Follow the yellow "Traghetto" signs to the nearest landing, which will be
a small wooden pier along the edge of the Grand Canal. Boats normally
shuttle back and forth almost continuously, so you shouldn't have to wait
When the traghetto arrives from the other side of the canal, board the
boat and find a place to sit or stand. Face backward, because the boat will
turn as it leaves the dock. (Venetians traditionally stand during the
crossing, but you're welcome to use a seat or perch on the gunwales, and an
oarsman may gesture for you to sit down if his last batch of tourists
toppled into the canal.)
Hand your fare to the oarsman as you board or leave the boat. If you
don't have exact change, try to pay with coins instead of banknotes.
If you've bought the iMob Cartavenezia card,
show the card. If you're lucky, you'll be charged the local residents' fare
of 70 cents instead of tourist price of €2.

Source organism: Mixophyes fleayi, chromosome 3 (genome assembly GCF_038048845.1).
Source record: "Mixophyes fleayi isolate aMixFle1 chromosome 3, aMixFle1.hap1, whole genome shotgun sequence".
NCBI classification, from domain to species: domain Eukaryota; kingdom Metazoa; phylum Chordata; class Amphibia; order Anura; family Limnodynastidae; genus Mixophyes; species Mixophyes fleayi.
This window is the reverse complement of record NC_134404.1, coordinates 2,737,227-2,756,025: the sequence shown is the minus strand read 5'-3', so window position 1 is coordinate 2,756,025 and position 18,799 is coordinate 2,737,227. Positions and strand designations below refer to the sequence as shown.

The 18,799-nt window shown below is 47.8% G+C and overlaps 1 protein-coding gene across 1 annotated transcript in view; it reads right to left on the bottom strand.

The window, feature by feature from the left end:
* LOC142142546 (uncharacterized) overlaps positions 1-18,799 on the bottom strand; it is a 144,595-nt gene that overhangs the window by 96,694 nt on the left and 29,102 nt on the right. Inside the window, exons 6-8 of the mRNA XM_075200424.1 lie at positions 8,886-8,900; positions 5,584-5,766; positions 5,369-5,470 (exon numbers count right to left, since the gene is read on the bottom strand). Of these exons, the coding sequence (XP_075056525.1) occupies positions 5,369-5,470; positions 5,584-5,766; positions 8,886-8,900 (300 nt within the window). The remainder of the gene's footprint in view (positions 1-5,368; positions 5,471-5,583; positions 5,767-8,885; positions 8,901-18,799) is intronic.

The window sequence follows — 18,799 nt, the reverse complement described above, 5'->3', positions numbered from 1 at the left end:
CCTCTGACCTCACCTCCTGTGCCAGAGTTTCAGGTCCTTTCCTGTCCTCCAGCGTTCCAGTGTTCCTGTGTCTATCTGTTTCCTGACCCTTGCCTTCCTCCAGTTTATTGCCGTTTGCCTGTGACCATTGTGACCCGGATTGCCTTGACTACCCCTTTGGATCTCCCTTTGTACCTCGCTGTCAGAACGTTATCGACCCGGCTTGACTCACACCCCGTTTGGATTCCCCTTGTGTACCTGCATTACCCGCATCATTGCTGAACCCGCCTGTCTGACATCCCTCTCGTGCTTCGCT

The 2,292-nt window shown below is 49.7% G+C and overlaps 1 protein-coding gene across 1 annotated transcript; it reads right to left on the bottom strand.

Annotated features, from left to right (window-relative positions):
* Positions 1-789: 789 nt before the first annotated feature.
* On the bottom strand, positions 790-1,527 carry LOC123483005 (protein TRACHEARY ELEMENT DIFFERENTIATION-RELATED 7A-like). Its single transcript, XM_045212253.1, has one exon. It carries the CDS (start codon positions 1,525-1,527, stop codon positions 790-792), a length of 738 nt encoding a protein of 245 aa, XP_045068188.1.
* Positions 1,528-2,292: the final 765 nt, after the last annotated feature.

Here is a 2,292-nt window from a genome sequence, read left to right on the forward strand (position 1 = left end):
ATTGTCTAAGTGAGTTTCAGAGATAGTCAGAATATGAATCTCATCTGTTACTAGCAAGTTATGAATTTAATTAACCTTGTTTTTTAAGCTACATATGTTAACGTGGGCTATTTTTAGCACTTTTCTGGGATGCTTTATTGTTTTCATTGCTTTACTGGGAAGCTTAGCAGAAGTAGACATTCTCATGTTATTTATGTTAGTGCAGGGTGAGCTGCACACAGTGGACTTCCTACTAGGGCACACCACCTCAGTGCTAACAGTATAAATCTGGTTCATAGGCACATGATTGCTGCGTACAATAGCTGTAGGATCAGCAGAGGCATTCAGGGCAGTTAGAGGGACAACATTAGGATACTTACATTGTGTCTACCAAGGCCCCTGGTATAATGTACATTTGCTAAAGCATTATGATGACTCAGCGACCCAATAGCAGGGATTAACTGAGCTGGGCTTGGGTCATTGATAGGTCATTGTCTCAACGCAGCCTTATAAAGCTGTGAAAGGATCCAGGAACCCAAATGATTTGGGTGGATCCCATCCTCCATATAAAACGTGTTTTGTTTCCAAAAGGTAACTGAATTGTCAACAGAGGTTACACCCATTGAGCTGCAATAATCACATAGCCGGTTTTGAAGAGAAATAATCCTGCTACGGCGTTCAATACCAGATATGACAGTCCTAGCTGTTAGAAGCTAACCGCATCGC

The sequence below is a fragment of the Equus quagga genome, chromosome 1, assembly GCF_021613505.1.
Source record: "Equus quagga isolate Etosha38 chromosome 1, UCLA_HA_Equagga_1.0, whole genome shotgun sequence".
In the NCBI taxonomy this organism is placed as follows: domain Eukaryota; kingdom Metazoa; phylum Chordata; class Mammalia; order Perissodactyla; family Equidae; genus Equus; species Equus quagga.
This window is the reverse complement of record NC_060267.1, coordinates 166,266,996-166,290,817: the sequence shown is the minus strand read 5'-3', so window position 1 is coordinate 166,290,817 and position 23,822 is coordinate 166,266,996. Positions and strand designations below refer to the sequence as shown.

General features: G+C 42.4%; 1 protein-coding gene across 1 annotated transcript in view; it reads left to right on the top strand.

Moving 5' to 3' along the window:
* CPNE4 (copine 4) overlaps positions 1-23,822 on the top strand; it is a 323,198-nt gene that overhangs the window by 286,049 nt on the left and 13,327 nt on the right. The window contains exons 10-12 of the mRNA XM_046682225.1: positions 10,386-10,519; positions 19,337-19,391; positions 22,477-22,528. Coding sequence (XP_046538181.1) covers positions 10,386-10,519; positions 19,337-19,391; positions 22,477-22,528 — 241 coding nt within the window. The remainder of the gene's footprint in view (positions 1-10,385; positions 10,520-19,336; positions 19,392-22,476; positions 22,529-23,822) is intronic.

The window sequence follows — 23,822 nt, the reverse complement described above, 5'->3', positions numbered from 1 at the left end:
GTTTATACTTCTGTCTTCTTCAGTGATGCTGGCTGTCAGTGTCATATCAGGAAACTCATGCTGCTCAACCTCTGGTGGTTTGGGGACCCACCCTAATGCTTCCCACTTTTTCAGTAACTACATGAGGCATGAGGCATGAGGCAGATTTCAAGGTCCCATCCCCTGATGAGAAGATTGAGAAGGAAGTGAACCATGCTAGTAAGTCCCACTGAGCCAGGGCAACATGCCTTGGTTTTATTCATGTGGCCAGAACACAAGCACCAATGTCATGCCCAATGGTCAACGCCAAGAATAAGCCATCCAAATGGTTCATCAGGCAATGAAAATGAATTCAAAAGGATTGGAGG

Don't try to board a traghetto in a wheelchair, with a baby carriage, or
with heavy luggage. Instead, use the No. 1 vaporetto, which has a flat deck
and is fully accessible.
Hours of traghetto service vary by route, season, and day of the week.
Normally the boats are rowed back and forth across the Grand Canal from
early in the morning until 7 or 8 p.m., or possibly a bit later in the
One or more traghetto lines may be shut down for maintenance or
construction at any given time, depending on the season. If you arrive at a
traghetto platform and no boat is in sight, just do as the Venetians do and
either take the vaporetto or save money by walking to the nearest bridge
across the Grand Canal.